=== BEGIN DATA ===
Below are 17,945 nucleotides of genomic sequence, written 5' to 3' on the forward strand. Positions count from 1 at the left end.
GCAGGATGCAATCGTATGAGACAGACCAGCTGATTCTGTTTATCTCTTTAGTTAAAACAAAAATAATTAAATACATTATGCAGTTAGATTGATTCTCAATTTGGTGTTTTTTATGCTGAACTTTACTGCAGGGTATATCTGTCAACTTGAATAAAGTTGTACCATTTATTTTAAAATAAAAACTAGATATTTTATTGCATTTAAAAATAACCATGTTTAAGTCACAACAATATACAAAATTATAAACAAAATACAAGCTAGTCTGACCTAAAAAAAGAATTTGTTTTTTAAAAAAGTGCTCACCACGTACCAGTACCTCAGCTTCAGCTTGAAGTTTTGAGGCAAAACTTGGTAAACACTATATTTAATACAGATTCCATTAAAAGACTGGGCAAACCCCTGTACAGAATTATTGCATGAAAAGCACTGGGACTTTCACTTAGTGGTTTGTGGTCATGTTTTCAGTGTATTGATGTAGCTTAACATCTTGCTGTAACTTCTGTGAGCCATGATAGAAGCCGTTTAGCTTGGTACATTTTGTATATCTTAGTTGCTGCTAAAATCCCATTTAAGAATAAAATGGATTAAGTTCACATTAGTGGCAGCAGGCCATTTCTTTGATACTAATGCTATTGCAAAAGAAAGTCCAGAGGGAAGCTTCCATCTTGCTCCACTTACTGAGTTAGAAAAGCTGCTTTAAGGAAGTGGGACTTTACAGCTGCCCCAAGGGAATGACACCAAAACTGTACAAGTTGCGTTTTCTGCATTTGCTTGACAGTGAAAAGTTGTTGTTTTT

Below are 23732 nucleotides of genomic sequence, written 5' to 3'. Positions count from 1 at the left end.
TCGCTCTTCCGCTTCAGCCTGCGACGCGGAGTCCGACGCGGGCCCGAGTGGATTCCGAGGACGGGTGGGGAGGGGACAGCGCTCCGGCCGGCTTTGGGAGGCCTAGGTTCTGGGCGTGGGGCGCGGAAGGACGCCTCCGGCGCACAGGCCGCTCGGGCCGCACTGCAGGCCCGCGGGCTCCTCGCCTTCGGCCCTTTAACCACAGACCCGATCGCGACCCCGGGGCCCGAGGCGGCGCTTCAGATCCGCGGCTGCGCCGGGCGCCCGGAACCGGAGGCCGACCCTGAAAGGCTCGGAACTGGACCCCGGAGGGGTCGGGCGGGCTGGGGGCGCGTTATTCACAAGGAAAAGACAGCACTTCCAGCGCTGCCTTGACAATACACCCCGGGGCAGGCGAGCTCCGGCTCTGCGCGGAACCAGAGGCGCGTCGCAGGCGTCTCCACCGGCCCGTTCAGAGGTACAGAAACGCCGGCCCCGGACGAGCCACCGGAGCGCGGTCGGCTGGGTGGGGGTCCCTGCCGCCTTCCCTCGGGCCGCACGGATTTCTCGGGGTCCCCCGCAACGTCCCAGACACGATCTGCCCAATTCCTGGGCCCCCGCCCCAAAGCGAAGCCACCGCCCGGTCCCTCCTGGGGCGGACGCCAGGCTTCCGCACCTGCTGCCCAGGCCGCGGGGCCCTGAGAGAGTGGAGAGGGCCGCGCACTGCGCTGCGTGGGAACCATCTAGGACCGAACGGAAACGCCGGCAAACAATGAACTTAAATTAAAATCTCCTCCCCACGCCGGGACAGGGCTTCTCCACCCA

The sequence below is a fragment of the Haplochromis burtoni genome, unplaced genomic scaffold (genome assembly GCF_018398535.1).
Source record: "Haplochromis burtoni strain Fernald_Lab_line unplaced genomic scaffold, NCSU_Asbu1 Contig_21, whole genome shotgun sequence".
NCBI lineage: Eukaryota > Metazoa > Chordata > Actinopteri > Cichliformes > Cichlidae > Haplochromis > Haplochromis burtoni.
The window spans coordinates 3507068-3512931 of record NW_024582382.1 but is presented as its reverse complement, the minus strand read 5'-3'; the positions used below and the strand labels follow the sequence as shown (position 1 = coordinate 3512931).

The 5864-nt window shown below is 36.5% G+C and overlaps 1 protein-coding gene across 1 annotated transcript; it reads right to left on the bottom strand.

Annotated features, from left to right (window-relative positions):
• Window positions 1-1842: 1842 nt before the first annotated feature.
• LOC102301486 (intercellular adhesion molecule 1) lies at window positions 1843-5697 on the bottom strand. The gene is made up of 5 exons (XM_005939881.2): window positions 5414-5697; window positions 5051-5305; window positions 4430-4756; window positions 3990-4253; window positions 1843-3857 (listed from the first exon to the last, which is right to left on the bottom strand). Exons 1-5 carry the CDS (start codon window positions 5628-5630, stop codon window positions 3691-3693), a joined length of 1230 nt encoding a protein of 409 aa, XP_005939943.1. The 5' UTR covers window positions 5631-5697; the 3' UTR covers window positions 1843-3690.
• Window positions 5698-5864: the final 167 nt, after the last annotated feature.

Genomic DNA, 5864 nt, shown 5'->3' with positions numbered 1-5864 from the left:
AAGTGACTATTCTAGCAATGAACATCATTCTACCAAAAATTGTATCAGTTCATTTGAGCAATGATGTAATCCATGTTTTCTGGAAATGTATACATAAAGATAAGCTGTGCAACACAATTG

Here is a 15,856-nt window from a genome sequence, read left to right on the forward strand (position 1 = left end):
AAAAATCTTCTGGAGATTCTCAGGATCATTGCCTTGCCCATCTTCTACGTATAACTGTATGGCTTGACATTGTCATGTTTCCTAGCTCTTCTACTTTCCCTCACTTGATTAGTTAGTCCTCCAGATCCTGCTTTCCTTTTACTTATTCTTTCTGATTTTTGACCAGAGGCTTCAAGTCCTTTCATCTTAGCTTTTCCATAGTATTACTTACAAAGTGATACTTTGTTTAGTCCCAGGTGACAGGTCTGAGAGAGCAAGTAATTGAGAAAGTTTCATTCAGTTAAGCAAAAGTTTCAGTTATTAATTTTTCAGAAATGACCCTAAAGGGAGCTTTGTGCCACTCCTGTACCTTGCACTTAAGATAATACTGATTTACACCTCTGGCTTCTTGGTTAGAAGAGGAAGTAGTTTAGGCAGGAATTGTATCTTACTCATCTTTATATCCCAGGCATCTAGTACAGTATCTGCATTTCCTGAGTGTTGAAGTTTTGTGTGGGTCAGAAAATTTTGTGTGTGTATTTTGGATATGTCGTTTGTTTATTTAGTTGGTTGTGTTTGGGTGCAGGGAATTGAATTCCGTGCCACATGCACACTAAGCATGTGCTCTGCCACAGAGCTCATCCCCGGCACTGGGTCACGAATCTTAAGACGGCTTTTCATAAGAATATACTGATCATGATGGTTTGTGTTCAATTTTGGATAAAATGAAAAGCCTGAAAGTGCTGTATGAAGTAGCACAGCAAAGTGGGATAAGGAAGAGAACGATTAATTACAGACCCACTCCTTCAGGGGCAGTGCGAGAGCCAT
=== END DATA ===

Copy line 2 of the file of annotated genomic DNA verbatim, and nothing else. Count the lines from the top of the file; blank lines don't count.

GCAGGATGCAATCGTATGAGACAGACCAGCTGATTCTGTTTATCTCTTTAGTTAAAACAAAAATAATTAAATACATTATGCAGTTAGATTGATTCTCAATTTGGTGTTTTTTATGCTGAACTTTACTGCAGGGTATATCTGTCAACTTGAATAAAGTTGTACCATTTATTTTAAAATAAAAACTAGATATTTTATTGCATTTAAAAATAACCATGTTTAAGTCACAACAATATACAAAATTATAAACAAAATACAAGCTAGTCTGACCTAAAAAAAGAATTTGTTTTTTAAAAAAGTGCTCACCACGTACCAGTACCTCAGCTTCAGCTTGAAGTTTTGAGGCAAAACTTGGTAAACACTATATTTAATACAGATTCCATTAAAAGACTGGGCAAACCCCTGTACAGAATTATTGCATGAAAAGCACTGGGACTTTCACTTAGTGGTTTGTGGTCATGTTTTCAGTGTATTGATGTAGCTTAACATCTTGCTGTAACTTCTGTGAGCCATGATAGAAGCCGTTTAGCTTGGTACATTTTGTATATCTTAGTTGCTGCTAAAATCCCATTTAAGAATAAAATGGATTAAGTTCACATTAGTGGCAGCAGGCCATTTCTTTGATACTAATGCTATTGCAAAAGAAAGTCCAGAGGGAAGCTTCCATCTTGCTCCACTTACTGAGTTAGAAAAGCTGCTTTAAGGAAGTGGGACTTTACAGCTGCCCCAAGGGAATGACACCAAAACTGTACAAGTTGCGTTTTCTGCATTTGCTTGACAGTGAAAAGTTGTTGTTTTT